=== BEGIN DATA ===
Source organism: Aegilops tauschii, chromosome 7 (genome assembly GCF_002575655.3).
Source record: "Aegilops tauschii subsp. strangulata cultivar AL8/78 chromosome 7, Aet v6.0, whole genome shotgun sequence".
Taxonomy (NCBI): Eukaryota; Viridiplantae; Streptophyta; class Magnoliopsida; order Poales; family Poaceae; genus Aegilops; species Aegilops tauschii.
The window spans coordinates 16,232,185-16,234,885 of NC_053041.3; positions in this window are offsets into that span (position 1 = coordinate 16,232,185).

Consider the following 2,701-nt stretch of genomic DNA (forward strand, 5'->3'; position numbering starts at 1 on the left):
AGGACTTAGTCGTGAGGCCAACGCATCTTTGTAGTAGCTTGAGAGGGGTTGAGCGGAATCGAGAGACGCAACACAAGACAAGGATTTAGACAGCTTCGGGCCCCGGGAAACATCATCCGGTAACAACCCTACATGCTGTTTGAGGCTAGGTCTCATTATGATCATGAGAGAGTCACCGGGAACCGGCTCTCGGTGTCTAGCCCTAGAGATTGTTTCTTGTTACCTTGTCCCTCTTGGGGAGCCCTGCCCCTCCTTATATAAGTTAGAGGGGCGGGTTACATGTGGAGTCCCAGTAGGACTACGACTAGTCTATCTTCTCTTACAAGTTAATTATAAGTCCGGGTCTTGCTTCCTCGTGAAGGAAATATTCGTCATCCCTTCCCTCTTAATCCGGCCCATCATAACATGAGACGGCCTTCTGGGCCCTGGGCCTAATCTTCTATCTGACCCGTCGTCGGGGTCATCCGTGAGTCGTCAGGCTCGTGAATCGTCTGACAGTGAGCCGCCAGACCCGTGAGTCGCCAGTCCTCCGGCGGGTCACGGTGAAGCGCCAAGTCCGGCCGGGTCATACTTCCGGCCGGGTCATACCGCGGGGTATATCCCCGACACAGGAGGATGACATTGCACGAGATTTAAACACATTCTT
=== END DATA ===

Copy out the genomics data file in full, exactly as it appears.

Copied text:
Source organism: Aegilops tauschii, chromosome 7 (genome assembly GCF_002575655.3).
Source record: "Aegilops tauschii subsp. strangulata cultivar AL8/78 chromosome 7, Aet v6.0, whole genome shotgun sequence".
Taxonomy (NCBI): Eukaryota; Viridiplantae; Streptophyta; class Magnoliopsida; order Poales; family Poaceae; genus Aegilops; species Aegilops tauschii.
The window spans coordinates 16,232,185-16,234,885 of NC_053041.3; positions in this window are offsets into that span (position 1 = coordinate 16,232,185).

Consider the following 2,701-nt stretch of genomic DNA (forward strand, 5'->3'; position numbering starts at 1 on the left):
AGGACTTAGTCGTGAGGCCAACGCATCTTTGTAGTAGCTTGAGAGGGGTTGAGCGGAATCGAGAGACGCAACACAAGACAAGGATTTAGACAGCTTCGGGCCCCGGGAAACATCATCCGGTAACAACCCTACATGCTGTTTGAGGCTAGGTCTCATTATGATCATGAGAGAGTCACCGGGAACCGGCTCTCGGTGTCTAGCCCTAGAGATTGTTTCTTGTTACCTTGTCCCTCTTGGGGAGCCCTGCCCCTCCTTATATAAGTTAGAGGGGCGGGTTACATGTGGAGTCCCAGTAGGACTACGACTAGTCTATCTTCTCTTACAAGTTAATTATAAGTCCGGGTCTTGCTTCCTCGTGAAGGAAATATTCGTCATCCCTTCCCTCTTAATCCGGCCCATCATAACATGAGACGGCCTTCTGGGCCCTGGGCCTAATCTTCTATCTGACCCGTCGTCGGGGTCATCCGTGAGTCGTCAGGCTCGTGAATCGTCTGACAGTGAGCCGCCAGACCCGTGAGTCGCCAGTCCTCCGGCGGGTCACGGTGAAGCGCCAAGTCCGGCCGGGTCATACTTCCGGCCGGGTCATACCGCGGGGTATATCCCCGACACAGGAGGATGACATTGCACGAGATTTAAACACATTCTT